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Monday, September 3

3rd Sep - "US Close"

Wow, I thought it would be a dull day – but while the markets are closed, the commentators are still apparently working. Plenty on the ECB and Spain, with Bulgaria announcing that they are not interested in joining the eurozone.

Previously on MoreLiver’s:

Roundups & Commentary
Roundup – A View From My Screens
The T Report: Tepper, QE, and “Priced In” – TF Market Advisors

TV: Bloomberg, BBC
Debt crisis: live – The Telegraph
The Euro Crisis Blog – WSJ
Tracking Europe’s Debt Crisis – NYT
FX Options Analytics – Saxo Bank
European 10yr Yields and Spreads – MTS indices

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European Safe Havens Bid As Big Three Questions RemainZH
SocGen answers: How will the ECB address seniority? When will Spain request assistance? Is the German Constitutional court ruling only preliminary?

Bulgaria Refuses To Join EurozoneZH
"The momentum has shifted in our thinking and among the public…Right now, I don't see any benefits of entering the euro zone, only costs," Mr. Djankov said. "The public rightly wants to know who would we have to bailout when we join? It's too risky for us and it's also not certain what the rules are and what are they likely to be in one year or two."

(audio) BizDaily: Euro crisis back to work BBC (mp3)
The ugly reality of the eurozone crisis comes back into focus after the long summer holiday in europe. What are next milestones in the story of the crisis? Plus how business cultures differ between northern and southern africa. And why some company logos just don't have that recognition factor.

Carpe Diem, Quam Minimum Credula Postero ZH
The outcomes prayed for are a demand for money and a resistance to those demands.  The pleas of Spain are about to be answered; first from the ECB and then from Germany’s acceptance or rejection of the Draghi plan. The “Game of Muddle” will be ended and real answers to real insistences will be given.

A Pivotal Week for Europe's Central Bank LeaderDealBook / NYT

"Moral hazard 101" with professor DraghiSober Look
Traders will buy bonds just outside the three year range and wait for them to roll down the curve. They are going to capture the relatively high income as well as the capital appreciation from the rapidly declining yield as the maturity shortens with time. And once the bonds are within the range, there is a "free put option" from the ECB who will not permit yields from rising above a certain levels.

Can Draghi Be Believed?Project Syndicate
The ECB’s latest program of bond purchases will be big enough to ensure that Draghi does not lose face. But it will not be big enough to dispel convertibility risk and hence demonstrate the ECB’s credibility as a lender of last resort. And it is the ECB’s credibility problem, not that of member states, that is the principal reason for unsustainably high borrowing costs in Italy, Spain, and other distressed eurozone countries.

Spain Moves Back onto the Economic Frontlineqfinance
Any solution is in the hands of politicians in the eurozone which requires either closer co-operation or a break-up. But instead we seem likely to see more muddling through where on the evidence so far everything gets worse while politician’s claim success.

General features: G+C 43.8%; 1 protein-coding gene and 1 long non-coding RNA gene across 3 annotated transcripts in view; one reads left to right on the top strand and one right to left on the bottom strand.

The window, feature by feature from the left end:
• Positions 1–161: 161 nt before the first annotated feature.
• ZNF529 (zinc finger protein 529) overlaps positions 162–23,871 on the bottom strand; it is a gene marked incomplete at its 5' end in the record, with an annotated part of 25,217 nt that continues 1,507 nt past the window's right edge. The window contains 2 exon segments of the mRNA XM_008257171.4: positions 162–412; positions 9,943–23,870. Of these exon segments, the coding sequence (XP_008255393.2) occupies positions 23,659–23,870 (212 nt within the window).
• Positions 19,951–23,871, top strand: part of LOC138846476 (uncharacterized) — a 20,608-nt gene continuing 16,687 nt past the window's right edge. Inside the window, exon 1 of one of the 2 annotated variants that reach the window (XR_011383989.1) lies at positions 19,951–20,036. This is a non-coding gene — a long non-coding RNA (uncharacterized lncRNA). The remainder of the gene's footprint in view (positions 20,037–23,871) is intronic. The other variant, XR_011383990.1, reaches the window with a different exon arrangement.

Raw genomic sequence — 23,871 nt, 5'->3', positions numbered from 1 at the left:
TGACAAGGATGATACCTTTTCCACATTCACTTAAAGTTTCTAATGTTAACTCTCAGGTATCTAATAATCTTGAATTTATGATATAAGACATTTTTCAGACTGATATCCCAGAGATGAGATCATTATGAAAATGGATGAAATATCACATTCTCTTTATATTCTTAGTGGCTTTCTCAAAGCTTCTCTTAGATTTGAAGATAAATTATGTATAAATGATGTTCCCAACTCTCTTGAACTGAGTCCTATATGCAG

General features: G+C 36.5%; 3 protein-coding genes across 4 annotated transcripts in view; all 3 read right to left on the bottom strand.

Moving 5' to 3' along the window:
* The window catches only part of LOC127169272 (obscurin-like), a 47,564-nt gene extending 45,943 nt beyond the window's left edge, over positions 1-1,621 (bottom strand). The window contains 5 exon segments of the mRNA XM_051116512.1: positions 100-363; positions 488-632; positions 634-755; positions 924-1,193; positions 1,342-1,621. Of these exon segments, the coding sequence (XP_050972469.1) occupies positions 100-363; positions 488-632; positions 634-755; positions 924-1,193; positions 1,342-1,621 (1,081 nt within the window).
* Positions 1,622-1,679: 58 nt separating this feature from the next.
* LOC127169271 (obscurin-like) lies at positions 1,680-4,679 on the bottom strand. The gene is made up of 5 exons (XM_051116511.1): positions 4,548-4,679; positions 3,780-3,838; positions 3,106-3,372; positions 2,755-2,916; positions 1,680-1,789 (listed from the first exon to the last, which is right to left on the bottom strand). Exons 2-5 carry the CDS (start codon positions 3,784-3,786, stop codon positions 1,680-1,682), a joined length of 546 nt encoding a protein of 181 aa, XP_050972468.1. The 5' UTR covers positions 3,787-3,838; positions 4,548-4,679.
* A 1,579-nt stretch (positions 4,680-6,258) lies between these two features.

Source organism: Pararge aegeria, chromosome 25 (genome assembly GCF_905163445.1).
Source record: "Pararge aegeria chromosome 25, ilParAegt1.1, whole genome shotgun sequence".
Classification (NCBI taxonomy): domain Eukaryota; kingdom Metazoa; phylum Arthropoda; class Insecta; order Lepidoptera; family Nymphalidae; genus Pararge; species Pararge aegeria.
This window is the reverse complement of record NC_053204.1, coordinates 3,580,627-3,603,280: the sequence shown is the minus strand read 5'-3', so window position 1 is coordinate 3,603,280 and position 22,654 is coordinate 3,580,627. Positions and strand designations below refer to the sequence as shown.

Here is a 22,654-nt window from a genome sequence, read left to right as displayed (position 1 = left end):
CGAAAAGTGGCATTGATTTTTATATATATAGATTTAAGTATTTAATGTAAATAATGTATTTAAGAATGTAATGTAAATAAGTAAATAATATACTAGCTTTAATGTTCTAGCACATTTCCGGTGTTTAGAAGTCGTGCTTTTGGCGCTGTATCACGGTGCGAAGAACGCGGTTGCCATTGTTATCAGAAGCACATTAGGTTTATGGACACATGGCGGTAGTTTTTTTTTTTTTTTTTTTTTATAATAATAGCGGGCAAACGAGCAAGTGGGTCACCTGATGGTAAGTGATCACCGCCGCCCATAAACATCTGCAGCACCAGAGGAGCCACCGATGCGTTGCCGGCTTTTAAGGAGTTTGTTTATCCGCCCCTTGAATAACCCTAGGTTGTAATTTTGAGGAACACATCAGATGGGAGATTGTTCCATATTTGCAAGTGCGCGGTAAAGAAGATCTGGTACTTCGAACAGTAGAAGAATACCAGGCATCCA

Greece And The End Of The European Dream?Pension Pulse

Draghi's "Promise" Sends Hope Off The ChartsZH
The critical point being - for all the anticipation of Draghi's bond-buying plan and its implicit conditionality, the Spanish yield curve has priced it all in and more - as the 2s10s curve is now at all-time (pre- and post- Euro-era) record steeps.

FROB and (bail-in) gristle alphaville / FT
It certainly looks like breaching creditor equality, in this case to stop taxpayer losses on write-downs of any Frob-held securities… imagine explaining to taxpayers why your earlier recapitalisation has to be written down — and it’s not easy to resist this move: governments can easily rewrite their own laws to favour official creditors, as Greece has shown.

Did the Republicans Force Bernanke's Hand? Tim Duy’s Fed Watch
While I think the state of the economy should have forced the Fed's hand long before now, the possibility that they might only get one more bite at the apple should be extra inducement to act. 

Quick Data NotesTim Duy’s Fed Watch
That same low growth looks consistent with inflation drifting below the Fed's mandate, providing the Fed with plenty of justification to act.  This is especially case given the downside risks posed by the global environment and fiscal policy. Of course, that was the case three meetings ago.  But each meeting has brought us closer and closer to a new round of easing, and we may finally have crossed the line. 

Blogs review: The Fiscal Cliffbruegel
What’s at stake: In an update to its budget and economic outlook, the Congressional Budget Office (CBO) reminded of the approaching “fiscal cliff” – a popular wonk-speak used to describe the significant automatic cuts in federal spending and tax increases scheduled to take place at year end under current laws.

As Bonds Are Proven Right Once Again, Is 400 The Next Stop For The S&P?ZH
quick look at previous bond/stock dislocations

Global Manufacturing Update Indicates 80% Of The World Is Now In ContractionZH
Data table of world’s PMI readings

Key Upcoming EventsZH
from SocGen and Deutsche Bank

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